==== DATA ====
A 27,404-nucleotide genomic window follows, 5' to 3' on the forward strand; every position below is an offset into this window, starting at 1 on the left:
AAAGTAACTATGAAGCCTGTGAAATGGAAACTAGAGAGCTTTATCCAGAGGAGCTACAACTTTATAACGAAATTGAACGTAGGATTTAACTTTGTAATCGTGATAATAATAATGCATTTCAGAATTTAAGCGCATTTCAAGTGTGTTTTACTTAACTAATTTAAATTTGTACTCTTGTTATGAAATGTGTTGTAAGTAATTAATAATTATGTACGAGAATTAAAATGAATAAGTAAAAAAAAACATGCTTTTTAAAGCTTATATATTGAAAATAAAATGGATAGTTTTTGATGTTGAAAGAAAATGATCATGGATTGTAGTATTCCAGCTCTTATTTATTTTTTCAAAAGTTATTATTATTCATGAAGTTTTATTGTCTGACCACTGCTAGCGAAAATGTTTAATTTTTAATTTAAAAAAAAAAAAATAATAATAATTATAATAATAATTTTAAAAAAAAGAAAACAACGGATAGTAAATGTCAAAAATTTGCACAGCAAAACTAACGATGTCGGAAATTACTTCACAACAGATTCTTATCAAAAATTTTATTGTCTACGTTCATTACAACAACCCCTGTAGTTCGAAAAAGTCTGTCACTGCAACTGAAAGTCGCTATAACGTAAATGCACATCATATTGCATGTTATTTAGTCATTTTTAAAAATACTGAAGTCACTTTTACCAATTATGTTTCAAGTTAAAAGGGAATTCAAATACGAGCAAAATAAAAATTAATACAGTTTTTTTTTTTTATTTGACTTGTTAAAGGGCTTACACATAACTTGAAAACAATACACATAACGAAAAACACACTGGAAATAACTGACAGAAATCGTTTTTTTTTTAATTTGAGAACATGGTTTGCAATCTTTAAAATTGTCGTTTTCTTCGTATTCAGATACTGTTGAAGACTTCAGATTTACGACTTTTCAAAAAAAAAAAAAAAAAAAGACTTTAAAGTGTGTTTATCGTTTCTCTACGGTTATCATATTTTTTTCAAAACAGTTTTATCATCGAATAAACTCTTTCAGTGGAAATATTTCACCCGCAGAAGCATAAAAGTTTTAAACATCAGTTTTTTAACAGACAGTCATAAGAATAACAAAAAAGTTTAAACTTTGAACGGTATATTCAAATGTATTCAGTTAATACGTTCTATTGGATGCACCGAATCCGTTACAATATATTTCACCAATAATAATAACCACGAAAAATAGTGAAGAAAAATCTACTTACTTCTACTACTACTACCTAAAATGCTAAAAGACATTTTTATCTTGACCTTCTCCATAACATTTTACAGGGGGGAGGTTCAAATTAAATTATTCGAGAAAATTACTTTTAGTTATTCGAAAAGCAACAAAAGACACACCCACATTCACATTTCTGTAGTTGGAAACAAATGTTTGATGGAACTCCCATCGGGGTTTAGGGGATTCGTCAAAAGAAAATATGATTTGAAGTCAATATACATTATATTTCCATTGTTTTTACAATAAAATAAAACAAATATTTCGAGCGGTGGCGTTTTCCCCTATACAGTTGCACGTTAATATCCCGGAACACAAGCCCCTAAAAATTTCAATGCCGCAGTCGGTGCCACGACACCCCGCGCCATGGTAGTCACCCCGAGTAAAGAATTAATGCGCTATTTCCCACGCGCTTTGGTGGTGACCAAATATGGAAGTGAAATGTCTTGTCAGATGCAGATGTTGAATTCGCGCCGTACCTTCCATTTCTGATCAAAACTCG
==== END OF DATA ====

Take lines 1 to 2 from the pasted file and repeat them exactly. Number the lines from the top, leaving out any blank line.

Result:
A 27,404-nucleotide genomic window follows, 5' to 3' on the forward strand; every position below is an offset into this window, starting at 1 on the left:
AAAGTAACTATGAAGCCTGTGAAATGGAAACTAGAGAGCTTTATCCAGAGGAGCTACAACTTTATAACGAAATTGAACGTAGGATTTAACTTTGTAATCGTGATAATAATAATGCATTTCAGAATTTAAGCGCATTTCAAGTGTGTTTTACTTAACTAATTTAAATTTGTACTCTTGTTATGAAATGTGTTGTAAGTAATTAATAATTATGTACGAGAATTAAAATGAATAAGTAAAAAAAAACATGCTTTTTAAAGCTTATATATTGAAAATAAAATGGATAGTTTTTGATGTTGAAAGAAAATGATCATGGATTGTAGTATTCCAGCTCTTATTTATTTTTTCAAAAGTTATTATTATTCATGAAGTTTTATTGTCTGACCACTGCTAGCGAAAATGTTTAATTTTTAATTTAAAAAAAAAAAAATAATAATAATTATAATAATAATTTTAAAAAAAAGAAAACAACGGATAGTAAATGTCAAAAATTTGCACAGCAAAACTAACGATGTCGGAAATTACTTCACAACAGATTCTTATCAAAAATTTTATTGTCTACGTTCATTACAACAACCCCTGTAGTTCGAAAAAGTCTGTCACTGCAACTGAAAGTCGCTATAACGTAAATGCACATCATATTGCATGTTATTTAGTCATTTTTAAAAATACTGAAGTCACTTTTACCAATTATGTTTCAAGTTAAAAGGGAATTCAAATACGAGCAAAATAAAAATTAATACAGTTTTTTTTTTTTATTTGACTTGTTAAAGGGCTTACACATAACTTGAAAACAATACACATAACGAAAAACACACTGGAAATAACTGACAGAAATCGTTTTTTTTTTAATTTGAGAACATGGTTTGCAATCTTTAAAATTGTCGTTTTCTTCGTATTCAGATACTGTTGAAGACTTCAGATTTACGACTTTTCAAAAAAAAAAAAAAAAAAAGACTTTAAAGTGTGTTTATCGTTTCTCTACGGTTATCATATTTTTTTCAAAACAGTTTTATCATCGAATAAACTCTTTCAGTGGAAATATTTCACCCGCAGAAGCATAAAAGTTTTAAACATCAGTTTTTTAACAGACAGTCATAAGAATAACAAAAAAGTTTAAACTTTGAACGGTATATTCAAATGTATTCAGTTAATACGTTCTATTGGATGCACCGAATCCGTTACAATATATTTCACCAATAATAATAACCACGAAAAATAGTGAAGAAAAATCTACTTACTTCTACTACTACTACCTAAAATGCTAAAAGACATTTTTATCTTGACCTTCTCCATAACATTTTACAGGGGGGAGGTTCAAATTAAATTATTCGAGAAAATTACTTTTAGTTATTCGAAAAGCAACAAAAGACACACCCACATTCACATTTCTGTAGTTGGAAACAAATGTTTGATGGAACTCCCATCGGGGTTTAGGGGATTCGTCAAAAGAAAATATGATTTGAAGTCAATATACATTATATTTCCATTGTTTTTACAATAAAATAAAACAAATATTTCGAGCGGTGGCGTTTTCCCCTATACAGTTGCACGTTAATATCCCGGAACACAAGCCCCTAAAAATTTCAATGCCGCAGTCGGTGCCACGACACCCCGCGCCATGGTAGTCACCCCGAGTAAAGAATTAATGCGCTATTTCCCACGCGCTTTGGTGGTGACCAAATATGGAAGTGAAATGTCTTGTCAGATGCAGATGTTGAATTCGCGCCGTACCTTCCATTTCTGATCAAAACTCG